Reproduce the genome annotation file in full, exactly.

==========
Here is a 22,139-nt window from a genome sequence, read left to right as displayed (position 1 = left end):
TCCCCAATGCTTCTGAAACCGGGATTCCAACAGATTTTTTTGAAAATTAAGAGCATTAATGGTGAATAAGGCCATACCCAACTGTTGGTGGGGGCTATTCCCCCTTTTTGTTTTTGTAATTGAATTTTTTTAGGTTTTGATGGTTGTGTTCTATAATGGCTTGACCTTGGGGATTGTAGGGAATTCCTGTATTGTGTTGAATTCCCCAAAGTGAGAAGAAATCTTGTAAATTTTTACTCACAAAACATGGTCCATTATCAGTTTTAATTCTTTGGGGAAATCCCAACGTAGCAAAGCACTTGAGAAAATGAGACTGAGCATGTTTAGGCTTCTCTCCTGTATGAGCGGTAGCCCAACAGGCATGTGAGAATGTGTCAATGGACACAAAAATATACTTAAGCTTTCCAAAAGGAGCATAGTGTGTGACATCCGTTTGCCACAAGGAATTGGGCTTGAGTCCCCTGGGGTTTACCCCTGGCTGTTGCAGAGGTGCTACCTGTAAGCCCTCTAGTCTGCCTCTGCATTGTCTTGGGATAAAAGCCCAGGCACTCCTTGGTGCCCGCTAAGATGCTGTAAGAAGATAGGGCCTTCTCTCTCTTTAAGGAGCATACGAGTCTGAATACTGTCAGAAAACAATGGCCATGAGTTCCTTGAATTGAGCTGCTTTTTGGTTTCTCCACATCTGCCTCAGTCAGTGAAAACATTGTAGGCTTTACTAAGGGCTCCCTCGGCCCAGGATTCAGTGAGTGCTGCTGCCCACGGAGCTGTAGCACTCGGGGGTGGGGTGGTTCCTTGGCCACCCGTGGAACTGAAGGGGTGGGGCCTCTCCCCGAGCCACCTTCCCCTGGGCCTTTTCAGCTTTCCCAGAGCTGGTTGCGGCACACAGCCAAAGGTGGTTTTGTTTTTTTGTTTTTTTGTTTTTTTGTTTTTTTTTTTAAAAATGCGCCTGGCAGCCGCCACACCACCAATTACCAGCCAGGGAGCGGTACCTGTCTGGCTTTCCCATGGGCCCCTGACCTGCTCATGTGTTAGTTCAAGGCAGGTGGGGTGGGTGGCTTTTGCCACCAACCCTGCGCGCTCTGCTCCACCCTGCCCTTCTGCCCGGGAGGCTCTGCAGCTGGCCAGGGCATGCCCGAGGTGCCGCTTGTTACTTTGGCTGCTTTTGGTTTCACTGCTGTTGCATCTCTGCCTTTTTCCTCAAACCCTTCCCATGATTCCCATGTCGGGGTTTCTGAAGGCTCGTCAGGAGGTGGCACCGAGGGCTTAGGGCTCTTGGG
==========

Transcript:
Here is a 22,139-nt window from a genome sequence, read left to right as displayed (position 1 = left end):
TCCCCAATGCTTCTGAAACCGGGATTCCAACAGATTTTTTTGAAAATTAAGAGCATTAATGGTGAATAAGGCCATACCCAACTGTTGGTGGGGGCTATTCCCCCTTTTTGTTTTTGTAATTGAATTTTTTTAGGTTTTGATGGTTGTGTTCTATAATGGCTTGACCTTGGGGATTGTAGGGAATTCCTGTATTGTGTTGAATTCCCCAAAGTGAGAAGAAATCTTGTAAATTTTTACTCACAAAACATGGTCCATTATCAGTTTTAATTCTTTGGGGAAATCCCAACGTAGCAAAGCACTTGAGAAAATGAGACTGAGCATGTTTAGGCTTCTCTCCTGTATGAGCGGTAGCCCAACAGGCATGTGAGAATGTGTCAATGGACACAAAAATATACTTAAGCTTTCCAAAAGGAGCATAGTGTGTGACATCCGTTTGCCACAAGGAATTGGGCTTGAGTCCCCTGGGGTTTACCCCTGGCTGTTGCAGAGGTGCTACCTGTAAGCCCTCTAGTCTGCCTCTGCATTGTCTTGGGATAAAAGCCCAGGCACTCCTTGGTGCCCGCTAAGATGCTGTAAGAAGATAGGGCCTTCTCTCTCTTTAAGGAGCATACGAGTCTGAATACTGTCAGAAAACAATGGCCATGAGTTCCTTGAATTGAGCTGCTTTTTGGTTTCTCCACATCTGCCTCAGTCAGTGAAAACATTGTAGGCTTTACTAAGGGCTCCCTCGGCCCAGGATTCAGTGAGTGCTGCTGCCCACGGAGCTGTAGCACTCGGGGGTGGGGTGGTTCCTTGGCCACCCGTGGAACTGAAGGGGTGGGGCCTCTCCCCGAGCCACCTTCCCCTGGGCCTTTTCAGCTTTCCCAGAGCTGGTTGCGGCACACAGCCAAAGGTGGTTTTGTTTTTTTGTTTTTTTGTTTTTTTGTTTTTTTTTTTAAAAATGCGCCTGGCAGCCGCCACACCACCAATTACCAGCCAGGGAGCGGTACCTGTCTGGCTTTCCCATGGGCCCCTGACCTGCTCATGTGTTAGTTCAAGGCAGGTGGGGTGGGTGGCTTTTGCCACCAACCCTGCGCGCTCTGCTCCACCCTGCCCTTCTGCCCGGGAGGCTCTGCAGCTGGCCAGGGCATGCCCGAGGTGCCGCTTGTTACTTTGGCTGCTTTTGGTTTCACTGCTGTTGCATCTCTGCCTTTTTCCTCAAACCCTTCCCATGATTCCCATGTCGGGGTTTCTGAAGGCTCGTCAGGAGGTGGCACCGAGGGCTTAGGGCTCTTGGG